|Groundcherry (Strawberry Tomato)||1|
|Leafy Vegetables (All Or Unspec)||1|
|Mamey (Mammee Apple, South American Apricot)||1|
|Pome Fruits (All Or Unspec)||1|
|Purslane, Winter (Leafy Vegetable)||1|
|Sapote, White (Sapote)||1|
|Water Convolvulus (Ung Choy, Water Sweet Potato)||1|
|Commodity with Illegal Residue||Number of Illegal||Total Number Samples Tested||Percentage of Illegal Residues||State or Country of Origin|
|Beans (Green, String, Snap)||3||88||3%||Mexico, Guatemala|
|Beans, Hyacinth||1||1||100%||Dominican Republic|
|Beets, Table, Red, Or Garden||1||10||10%||California|
|Chinese Radish/Daikon||3||36||8%||California, Mexico, US|
|Cilantro||10||21||48%||California, US, UNK|
|Dragon Fruit||5||5||100%||Vietnam, Florida|
|Kale||7||104||7%||California, Mexico, US|
|Onions (Green, Oriental)||4||25||16%||Mexico, Japan|
|Pea, Snow||13||75||17%||California, Guatemala, Mexico|
2017 Pesticide Test Results
Among the 149 illegal produce samples collected, residues from 64 different pesticides exceeded federal tolerances. Illegal carbendazim and chlorpyrifos residues accounted for over 21% of the illegal residue detections in 2017 (Table 6). While most illegal produce samples had only a single illegal residue, some commodities had multiple illegal residues per sample. Together, the 14 illegal lychee and longan samples had 66 illegal residues detected from 23 different pesticides.
|Pesticides||Number Found||Pesticides||Number Found|
Dietary Risk Assessments
When illegal residue(s) are detected, DPR's Human Health Assessment Branch (HHA) reviews the toxicity for each pesticide residue. A dietary risk assessment may be conducted by HHA to determine whether the residues on the sample pose a potential acute health risk to consumers. Assessments are based on consumption rates for the produce and acute reference doses for that pesticide or combination of pesticides. If HHA determines the produce may pose a potential health risk to consumers, DPR makes a concerted effort to determine the origin of the produce and to remove it from the channels of trade. In 2017, HHA determined 12 samples were potential health risks to consumers (Table 7).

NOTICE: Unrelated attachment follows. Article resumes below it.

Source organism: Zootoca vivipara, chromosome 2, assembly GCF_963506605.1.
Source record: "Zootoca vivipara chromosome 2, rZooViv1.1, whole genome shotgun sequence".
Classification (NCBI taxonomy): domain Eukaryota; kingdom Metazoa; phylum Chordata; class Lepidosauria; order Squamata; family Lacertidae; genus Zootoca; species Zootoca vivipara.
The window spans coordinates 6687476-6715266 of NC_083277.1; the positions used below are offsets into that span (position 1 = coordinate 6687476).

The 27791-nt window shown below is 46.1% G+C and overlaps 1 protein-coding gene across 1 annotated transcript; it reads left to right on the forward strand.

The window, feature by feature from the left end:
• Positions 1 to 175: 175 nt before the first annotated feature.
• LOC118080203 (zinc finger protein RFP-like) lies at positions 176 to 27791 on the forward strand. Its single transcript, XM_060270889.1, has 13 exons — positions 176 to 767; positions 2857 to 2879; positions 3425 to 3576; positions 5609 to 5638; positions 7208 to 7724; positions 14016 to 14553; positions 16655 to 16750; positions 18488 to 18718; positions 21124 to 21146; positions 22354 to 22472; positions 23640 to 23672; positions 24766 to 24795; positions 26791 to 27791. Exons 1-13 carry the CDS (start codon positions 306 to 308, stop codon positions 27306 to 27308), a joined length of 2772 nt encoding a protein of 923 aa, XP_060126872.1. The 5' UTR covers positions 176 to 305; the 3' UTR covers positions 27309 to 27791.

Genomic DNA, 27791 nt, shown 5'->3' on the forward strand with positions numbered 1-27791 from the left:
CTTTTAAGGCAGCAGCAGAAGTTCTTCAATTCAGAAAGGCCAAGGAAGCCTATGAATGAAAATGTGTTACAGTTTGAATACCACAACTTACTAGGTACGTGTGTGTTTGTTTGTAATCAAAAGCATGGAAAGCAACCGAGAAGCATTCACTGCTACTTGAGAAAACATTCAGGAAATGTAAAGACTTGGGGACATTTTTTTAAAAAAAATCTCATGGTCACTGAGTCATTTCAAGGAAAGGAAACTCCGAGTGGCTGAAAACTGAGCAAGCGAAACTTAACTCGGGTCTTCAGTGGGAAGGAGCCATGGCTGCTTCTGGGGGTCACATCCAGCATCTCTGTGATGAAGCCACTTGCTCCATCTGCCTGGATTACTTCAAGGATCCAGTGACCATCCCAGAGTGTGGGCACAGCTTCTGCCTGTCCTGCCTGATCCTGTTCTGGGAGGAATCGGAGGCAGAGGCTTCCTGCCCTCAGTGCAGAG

|Commodity||Origin (State or Country)||Pesticide Detected|
|Cactus Pads||Mexico||Methomyl, Monocrotophos|
DPR notifies and collaborates with the California Department of Public Health and the U.S. Food and Drug Administration to alert consumers and work with growers and importers to ensure future illegal residues do not make it into our food supply.
DPR Enforcement on Illegal Pesticide Residues
When illegal pesticide residues are detected, DPR quarantines the produce containing the illegal residues. The owner of the quarantined produce has the option to either securely dispose of it on site, "recondition" the produce, or convert it into byproducts. Reconditioning must reduce an over-tolerance of an otherwise legal residue or eliminate an illegal residue when there is no tolerance established. After reconditioning, the owner must pay for the sample to be reanalyzed. If test results show the pesticide residue below the legal tolerance, DPR may allow sale of the produce. If not, disposal of the produce is required.
DPR investigators will trace the movement of the produce with illegal residues by contacting distributors, retailers, and wholesalers throughout California. DPR quarantines and collects additional samples if suspected of carrying illegal residues. If it is determined that the produce with illegal pesticide residues was grown in California, the County Agricultural Commissioner (CAC) in the county where the produce was grown will investigate to determine the source of contamination. Frequently, DPR scientists assist CAC staff with this investigation. Both DPR and CACs have authority to levy civil penalties for illegal use of pesticides.
To stem the flow of produce with illegal residues into California, DPR conducts compliance interviews with companies repeatedly identified as the first point of sale in California of produce with illegal residues. These companies are typically produce importers, brokers, or distributors. During these compliance assistance interviews, DPR staff reviews the illegal residue cases with company representatives, and discusses steps the company may take to prevent future sale of produce with illegal pesticide residues. DPR has the authority to levy civil penalties against anyone who packs, ships, or sells produce with illegal pesticide residues.
In 2017, DPR imposed $208,000 in civil penalties against five produce companies with a history of recurring illegal pesticide residue violations. Information on these penalties can be found at Produce with Illegal Pesticide Residue Fines and Settlements.
For more information on results, the 2017 DPR Pesticide Residue Monitoring Program Data are available for downloading on DPR's website. Click on "A-Z Index" and then go to "Residue Monitoring Program."